Cincinnati was one of numerous big American cities that once heavily relied on the streetcar:
They were everywhere. For nearly a century — from the 1850s through the 1940s — streetcars were the most common way for Cincinnatians to get where they were going.
According to a report to common council in 1887, Cincinnati City Clerk Edwin Henderson said council had filed more than 70 ordinances relating to “street railroads” to date, and Henderson’s report detailed 25 routes in service at the time.
At their peak, Cincinnati’s railway companies offered commuters dozens of streetcar routes with nearly 250 miles of track.
Compared to other transportation options of the time, streetcars had numerous advantages: more consistent and producing less visible waste than horses, they were less noisy and followed street patterns compared to trains, and were faster and offered a larger range than walking. Streetcars opened up all sorts of new areas to development as residents could travel further on their daily commutes or regular trips.
Outside of the occasional attempt to revive a streetcar line, often for tourism purposes, most cities today do not contain visible evidence of the popularity of streetcars. Cincinnati is a city that is trying: a plan is in the works for a 3.6 mile loop that connects employment and residential areas. Still, across the broader city and region, cars reign supreme with their ability to go anywhere and offer drivers individual choices.
Here is a look at an early black suburb outside of Cincinnati that has fallen on hard times in recent years:
Then, as Lincoln Heights residents waited to incorporate, the county allowed white landowners in nearby Woodlawn to incorporate, giving much of the western part of what would have been Lincoln Heights to the white town. Then the county gave much of the eastern part of what would have been Lincoln Heights to another new white town, Evendale, including the land where the Wright plant was located. The residents of Lincoln Heights challenged this move in court but lost…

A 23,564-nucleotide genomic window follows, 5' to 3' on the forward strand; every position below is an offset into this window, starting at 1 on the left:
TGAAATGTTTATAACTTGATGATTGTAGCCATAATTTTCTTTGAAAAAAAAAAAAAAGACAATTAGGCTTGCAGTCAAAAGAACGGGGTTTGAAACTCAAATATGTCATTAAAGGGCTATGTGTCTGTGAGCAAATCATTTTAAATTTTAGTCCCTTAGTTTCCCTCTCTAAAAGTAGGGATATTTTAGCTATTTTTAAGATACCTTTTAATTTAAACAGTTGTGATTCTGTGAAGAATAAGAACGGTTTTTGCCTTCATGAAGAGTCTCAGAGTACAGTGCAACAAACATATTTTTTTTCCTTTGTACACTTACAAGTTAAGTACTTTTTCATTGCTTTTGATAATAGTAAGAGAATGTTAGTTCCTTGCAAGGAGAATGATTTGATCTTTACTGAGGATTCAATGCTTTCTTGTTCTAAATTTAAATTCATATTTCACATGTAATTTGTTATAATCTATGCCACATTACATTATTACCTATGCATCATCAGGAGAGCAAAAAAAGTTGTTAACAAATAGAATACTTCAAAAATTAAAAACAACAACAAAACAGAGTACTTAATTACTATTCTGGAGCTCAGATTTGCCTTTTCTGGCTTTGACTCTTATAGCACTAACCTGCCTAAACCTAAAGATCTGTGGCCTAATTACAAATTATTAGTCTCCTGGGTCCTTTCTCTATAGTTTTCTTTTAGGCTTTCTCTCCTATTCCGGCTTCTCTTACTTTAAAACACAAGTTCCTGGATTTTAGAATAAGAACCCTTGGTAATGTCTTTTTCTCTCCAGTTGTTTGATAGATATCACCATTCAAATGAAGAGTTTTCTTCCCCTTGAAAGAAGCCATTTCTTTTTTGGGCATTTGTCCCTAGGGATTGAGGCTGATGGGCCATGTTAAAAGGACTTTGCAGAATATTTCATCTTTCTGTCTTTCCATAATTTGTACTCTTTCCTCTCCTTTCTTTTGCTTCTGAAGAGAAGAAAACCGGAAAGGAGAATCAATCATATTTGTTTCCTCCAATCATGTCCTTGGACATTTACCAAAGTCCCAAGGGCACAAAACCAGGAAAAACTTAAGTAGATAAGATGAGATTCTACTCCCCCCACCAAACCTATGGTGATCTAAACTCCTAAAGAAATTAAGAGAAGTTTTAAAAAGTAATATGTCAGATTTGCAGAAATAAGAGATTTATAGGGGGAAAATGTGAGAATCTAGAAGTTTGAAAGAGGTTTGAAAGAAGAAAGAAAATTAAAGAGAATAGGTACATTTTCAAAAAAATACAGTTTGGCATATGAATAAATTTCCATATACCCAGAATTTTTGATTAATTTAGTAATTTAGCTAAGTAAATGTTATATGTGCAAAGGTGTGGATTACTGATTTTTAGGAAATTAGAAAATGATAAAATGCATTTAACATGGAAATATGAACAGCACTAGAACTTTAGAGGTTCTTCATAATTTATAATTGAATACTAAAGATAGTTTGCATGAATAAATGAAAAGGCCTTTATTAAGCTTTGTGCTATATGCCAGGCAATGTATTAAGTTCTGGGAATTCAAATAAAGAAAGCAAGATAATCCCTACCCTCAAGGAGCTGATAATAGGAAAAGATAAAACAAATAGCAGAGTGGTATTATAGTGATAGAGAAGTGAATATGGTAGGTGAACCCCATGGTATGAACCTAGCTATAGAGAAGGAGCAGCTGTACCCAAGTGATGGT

When the county finally allowed the city to incorporate, in 1946, the boundaries were radically different than black residents had once hoped, encircling about 10 percent—one square mile—of the original proposal. The village now included no major factories or plants and no industrial tax base…
But over time, Lincoln Heights residents found it more difficult to maintain that sense of community. For one thing, the jobs in nearby towns in factories and chemical plants started to disappear as American manufacturing began to shrink in the 1970s and 1980s. As unemployment rose, Lincoln Heights lacked a tax base deep enough to underwrite community development and other social-welfare programs. Soon, it became obvious to anyone who grew up in Lincoln Heights that if you wanted to make something of yourself, you had to get out. People who grew up in Lincoln Heights and were lucky enough to go away to college didn’t come back. Those who stayed largely were the ones who couldn’t get out…
Last year, two nonprofit groups, the Cincinnatus Association and Citizens for Civic Renewal, put out a study that concluded that Cincinnati and its suburbs needed to cooperate—consolidate local governments and share services—to thrive. The idea was supported by an editorial in the Cincinnati Enquirer, which argued that cooperation could reduce inequality.
This is a common story among American cities and suburbs: when annexation boxes in communities, they lose the possibility of enlarging their tax base through acquiring more land and development opportunities. See David Rusk’s work in Cities Without Suburbs for more about how elastic cities – those that could annex because of different state laws (primarily in the South and West as compared to the Rust Belt) – have more positive social and economic outcomes. Any suburb would have a hard time recovering from the loss of major job centers and that it was a black community only made it worse.
This case also contradicts the argument that minorities moving to the suburbs is necessarily a positive thing. There are many poor non-white suburban communities and it may be even more difficult to provide social services and pursue economic development there.
For a look at some of the early black suburbs in the United States, see Andrew Wiese’s Places of Their Own.